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Two weeks after entering the army, Bobby Bare had his very first hit. Only nobody knew it at the time, because "The All American Boy" was credited to Bobby's good friend, Bill Parsons.
"I was living in California in 1958, and because of the draft I had to come back to Springville, Ohio, to join the Army," recalls Ohio native Bobby, whose eventual Top 10 hit list would include "Detroit City," "500 Miles Away From Home" and "Four Strong Winds."
With a week to kill back home, Bobby - already a dabbling songwriter - got together with his friend to put down some simple studio tracks. "With 20 minutes left in his session I said, 'Let me throw this down real quick.' I made most of it up as I went along," says Bobby.
When Bill took the acetate to Fraternity Records, the small label offered him $500 for it.
"Bill gave me $50 and we forgot about it," continues Bobby. "I went in the Army the next day and figured that was it."
It wasn't. Bobby went into the Army, and during basic training, he heard "The All American Boy" being played on a Nashville radio station.
"I said, 'Hey man! That's me!' And of course, none of the GIs believed me," he chuckles.
The song reached No. 2 on the pop charts, but Bobby didn't pursue his singing until he completed his Army stint in 1961. Shortly thereafter, he was signed to RCA by Chet Atkins and recorded "Shame on Me," the first of 58 Top 40 hits under his own name.
"Chet played me 'Shame on Me' and I said, 'Man if I ever got a hit, that's it," Bobby recalls. The single went on to be a pop smash. "It sold one million records," says Bobby, "although it wasn't country."
Bobby said his first Top 10 country hit was literally a traffic stopper.
"I was driving in L.A. and I heard Billy Grammer singing 'Detroit City,' although he called it 'I Wanna Go Home,' " Bobby recalls. "I pulled over on Sunset Bouvelard and tied up work traffic for three minutes while listening to the record. I thought it was the greatest thing I'd ever heard. As soon as I got to Nashville, I recorded it."
Bobby's instincts were correct. "Detroit City" was a huge hit and won him a Grammy in 1963.
The momentum behind "Detroit City" and "500 Miles Away From Home" - which had also crossed over to the pop charts - translated into an acting opportunity. Bobby appeared in the movie A Distant Trumpet, spending the six weeks of the movie shoot in Flagstaff, Ariz., but yearning to get back on the road.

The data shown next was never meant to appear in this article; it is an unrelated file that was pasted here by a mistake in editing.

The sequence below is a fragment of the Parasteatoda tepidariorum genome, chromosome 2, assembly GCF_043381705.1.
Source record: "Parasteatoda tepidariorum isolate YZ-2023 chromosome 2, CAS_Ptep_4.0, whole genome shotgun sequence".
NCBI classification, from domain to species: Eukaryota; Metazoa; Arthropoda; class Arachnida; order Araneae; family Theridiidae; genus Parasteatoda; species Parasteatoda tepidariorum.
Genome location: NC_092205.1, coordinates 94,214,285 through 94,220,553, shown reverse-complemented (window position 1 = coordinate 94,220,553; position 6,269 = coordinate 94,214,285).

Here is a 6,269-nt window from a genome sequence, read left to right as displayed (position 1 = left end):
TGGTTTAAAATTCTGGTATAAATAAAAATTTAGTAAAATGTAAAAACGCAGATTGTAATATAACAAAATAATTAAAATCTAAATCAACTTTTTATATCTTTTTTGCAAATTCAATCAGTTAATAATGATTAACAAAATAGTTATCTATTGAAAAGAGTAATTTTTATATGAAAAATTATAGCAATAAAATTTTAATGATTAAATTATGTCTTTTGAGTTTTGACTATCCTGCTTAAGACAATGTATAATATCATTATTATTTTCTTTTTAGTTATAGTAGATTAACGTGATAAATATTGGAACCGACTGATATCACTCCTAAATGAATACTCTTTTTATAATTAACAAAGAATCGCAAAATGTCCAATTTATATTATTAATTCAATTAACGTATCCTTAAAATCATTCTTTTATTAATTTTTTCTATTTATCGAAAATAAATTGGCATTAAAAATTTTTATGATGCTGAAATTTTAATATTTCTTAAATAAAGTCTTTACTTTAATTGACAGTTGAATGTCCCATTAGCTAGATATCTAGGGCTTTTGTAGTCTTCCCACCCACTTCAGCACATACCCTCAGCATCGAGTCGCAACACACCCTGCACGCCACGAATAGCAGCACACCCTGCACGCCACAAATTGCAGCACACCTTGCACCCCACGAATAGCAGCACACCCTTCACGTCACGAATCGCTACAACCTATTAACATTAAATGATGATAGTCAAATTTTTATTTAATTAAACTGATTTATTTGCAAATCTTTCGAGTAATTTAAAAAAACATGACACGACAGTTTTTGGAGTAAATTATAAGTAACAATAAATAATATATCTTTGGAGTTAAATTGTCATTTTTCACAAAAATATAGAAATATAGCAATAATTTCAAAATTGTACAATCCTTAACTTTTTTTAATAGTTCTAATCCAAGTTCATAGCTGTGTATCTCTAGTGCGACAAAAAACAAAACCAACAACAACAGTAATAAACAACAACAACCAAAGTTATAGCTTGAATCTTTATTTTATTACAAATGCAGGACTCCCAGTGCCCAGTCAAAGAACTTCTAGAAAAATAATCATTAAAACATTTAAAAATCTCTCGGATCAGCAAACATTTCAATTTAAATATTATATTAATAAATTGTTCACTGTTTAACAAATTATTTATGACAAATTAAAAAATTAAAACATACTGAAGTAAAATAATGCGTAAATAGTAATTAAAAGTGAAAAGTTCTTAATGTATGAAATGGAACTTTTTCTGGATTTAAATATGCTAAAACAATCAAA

The movie company, Hollywood's giant Warner Bros., was impressed with Bobby's acting talent and tried to woo him away from his singing career. But Bobby wasn't interested. "Warner wanted to pay me $1,000 a week to leave RCA," he says. "I didn't even call them back."
Later that year, Bobby hired his future wife, Jeannie, as his female singer for a Reno, Nev., booking. They married in 1964. Was it love at first sight? Not exactly, Bobby chuckles. "It probably took a week to 10 days," he says with a smile.
Continuing to rack up the hits, Bobby embarked on a breakthrough European tour with Chet Atkins, Jim Reeves and Anita Kerr that made him an international star.
But his only No. 1 hit, "Marie Laveau," came almost a decade later from "A Boy Named Sue" songwriter Shel Silverstein.
"I wanted a great songwriter to write me a concept album," Bobby recalls.
1973's Lullabys, Legends and Lies, gave Bobby his two biggest hits: "Marie Laveau" and "Daddy What If," a song recorded with his son Bobby Jr. (now a Nashville-based rocker pursuing his own musical career as Bare Jr.).
But the career highs were tempered by a devastating family tragedy when Bobby's 15-year-old daughter, Cari, suddenly died of heart failure in 1976.
In the '80s, Bobby finally turned his attention to television, hosting TNN's "songwriter show," Bobby Bare and Friends, for a three-year run.
"I was the most unlikely talk show host ever," Bobby jokes. "I'm not a good talker, but I am a good listener. It was great - I brought all my friends to town and paid them to talk to me. I loved it."
It was during his TNN stint that Bobby and Jeannie also opened their Nashville retail store, The Bare Trap.
"We eventually ended up with three stores, but it became too much work for Jeannie," says Bobby. "The store became a big tourist attraction until they closed Opryland and tourists stopped coming to Nashville. Jeannie was getting home at 11:00 p.m., and I said, 'We're too old for this.' So we got out."
Today, when not at his Hendersonville home with Jeannie, Bobby spends most of his time fishing.
"I've jacked my price way up, and I'm still working more than I want to," he says with a grin.
He's also in no hurry to return to the studio, although he's been talking with a record company about re-releasing Old Dogs, the 1998 collection of Shel Silverstein songs he recorded with Mel Tillis, Jerry Reed and Waylon Jennings.
The album was originally issued on Atlantic Records, whose Nashville division folded into Warner Bros. shortly after its release, leaving the finished product in marketing limbo.
"I'd hate to see it sit and gather dust," Bobby says.
And his career highlight?
"Just being able to be a part of it for all these years," Bobby replies. "Just hearing a song, loving it and recording it, and having a lot of people love it in return makes you feel good."
-- Nick Krewen